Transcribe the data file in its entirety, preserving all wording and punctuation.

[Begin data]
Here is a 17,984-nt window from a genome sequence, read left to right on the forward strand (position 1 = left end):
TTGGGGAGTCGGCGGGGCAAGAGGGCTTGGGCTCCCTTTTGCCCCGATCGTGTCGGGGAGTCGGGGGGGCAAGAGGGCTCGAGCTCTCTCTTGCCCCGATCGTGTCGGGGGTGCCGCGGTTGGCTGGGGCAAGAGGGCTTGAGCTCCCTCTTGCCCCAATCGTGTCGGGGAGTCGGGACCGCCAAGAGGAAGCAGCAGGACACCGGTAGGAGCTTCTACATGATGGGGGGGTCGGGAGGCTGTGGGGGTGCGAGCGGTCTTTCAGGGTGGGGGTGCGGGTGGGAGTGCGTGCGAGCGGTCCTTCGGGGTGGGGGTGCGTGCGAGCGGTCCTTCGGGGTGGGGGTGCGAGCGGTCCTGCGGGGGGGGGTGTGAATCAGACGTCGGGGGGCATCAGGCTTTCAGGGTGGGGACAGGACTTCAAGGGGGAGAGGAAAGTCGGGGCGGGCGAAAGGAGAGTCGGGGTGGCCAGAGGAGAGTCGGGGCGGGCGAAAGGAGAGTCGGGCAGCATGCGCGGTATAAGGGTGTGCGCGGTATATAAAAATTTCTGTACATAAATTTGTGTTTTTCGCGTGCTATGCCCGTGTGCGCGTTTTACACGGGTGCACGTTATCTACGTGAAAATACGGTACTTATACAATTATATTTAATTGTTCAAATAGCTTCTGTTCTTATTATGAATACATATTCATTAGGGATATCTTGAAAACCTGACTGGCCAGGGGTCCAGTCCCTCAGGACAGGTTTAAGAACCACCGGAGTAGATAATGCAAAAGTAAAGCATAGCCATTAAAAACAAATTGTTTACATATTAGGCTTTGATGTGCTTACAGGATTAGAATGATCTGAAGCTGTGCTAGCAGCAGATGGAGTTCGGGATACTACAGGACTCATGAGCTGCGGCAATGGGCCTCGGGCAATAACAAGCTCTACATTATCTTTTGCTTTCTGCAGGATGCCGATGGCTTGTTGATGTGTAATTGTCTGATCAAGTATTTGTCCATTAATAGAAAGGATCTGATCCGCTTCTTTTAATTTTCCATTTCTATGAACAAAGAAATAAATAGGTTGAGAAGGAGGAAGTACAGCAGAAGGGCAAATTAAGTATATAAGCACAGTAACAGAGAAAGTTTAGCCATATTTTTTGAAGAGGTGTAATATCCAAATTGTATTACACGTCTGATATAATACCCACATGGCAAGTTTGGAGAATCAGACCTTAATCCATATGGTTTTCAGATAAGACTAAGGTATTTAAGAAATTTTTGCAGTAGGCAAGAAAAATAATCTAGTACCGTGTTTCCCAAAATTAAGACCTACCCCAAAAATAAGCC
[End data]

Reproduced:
Here is a 17,984-nt window from a genome sequence, read left to right on the forward strand (position 1 = left end):
TTGGGGAGTCGGCGGGGCAAGAGGGCTTGGGCTCCCTTTTGCCCCGATCGTGTCGGGGAGTCGGGGGGGCAAGAGGGCTCGAGCTCTCTCTTGCCCCGATCGTGTCGGGGGTGCCGCGGTTGGCTGGGGCAAGAGGGCTTGAGCTCCCTCTTGCCCCAATCGTGTCGGGGAGTCGGGACCGCCAAGAGGAAGCAGCAGGACACCGGTAGGAGCTTCTACATGATGGGGGGGTCGGGAGGCTGTGGGGGTGCGAGCGGTCTTTCAGGGTGGGGGTGCGGGTGGGAGTGCGTGCGAGCGGTCCTTCGGGGTGGGGGTGCGTGCGAGCGGTCCTTCGGGGTGGGGGTGCGAGCGGTCCTGCGGGGGGGGGTGTGAATCAGACGTCGGGGGGCATCAGGCTTTCAGGGTGGGGACAGGACTTCAAGGGGGAGAGGAAAGTCGGGGCGGGCGAAAGGAGAGTCGGGGTGGCCAGAGGAGAGTCGGGGCGGGCGAAAGGAGAGTCGGGCAGCATGCGCGGTATAAGGGTGTGCGCGGTATATAAAAATTTCTGTACATAAATTTGTGTTTTTCGCGTGCTATGCCCGTGTGCGCGTTTTACACGGGTGCACGTTATCTACGTGAAAATACGGTACTTATACAATTATATTTAATTGTTCAAATAGCTTCTGTTCTTATTATGAATACATATTCATTAGGGATATCTTGAAAACCTGACTGGCCAGGGGTCCAGTCCCTCAGGACAGGTTTAAGAACCACCGGAGTAGATAATGCAAAAGTAAAGCATAGCCATTAAAAACAAATTGTTTACATATTAGGCTTTGATGTGCTTACAGGATTAGAATGATCTGAAGCTGTGCTAGCAGCAGATGGAGTTCGGGATACTACAGGACTCATGAGCTGCGGCAATGGGCCTCGGGCAATAACAAGCTCTACATTATCTTTTGCTTTCTGCAGGATGCCGATGGCTTGTTGATGTGTAATTGTCTGATCAAGTATTTGTCCATTAATAGAAAGGATCTGATCCGCTTCTTTTAATTTTCCATTTCTATGAACAAAGAAATAAATAGGTTGAGAAGGAGGAAGTACAGCAGAAGGGCAAATTAAGTATATAAGCACAGTAACAGAGAAAGTTTAGCCATATTTTTTGAAGAGGTGTAATATCCAAATTGTATTACACGTCTGATATAATACCCACATGGCAAGTTTGGAGAATCAGACCTTAATCCATATGGTTTTCAGATAAGACTAAGGTATTTAAGAAATTTTTGCAGTAGGCAAGAAAAATAATCTAGTACCGTGTTTCCCAAAATTAAGACCTACCCCAAAAATAAGCC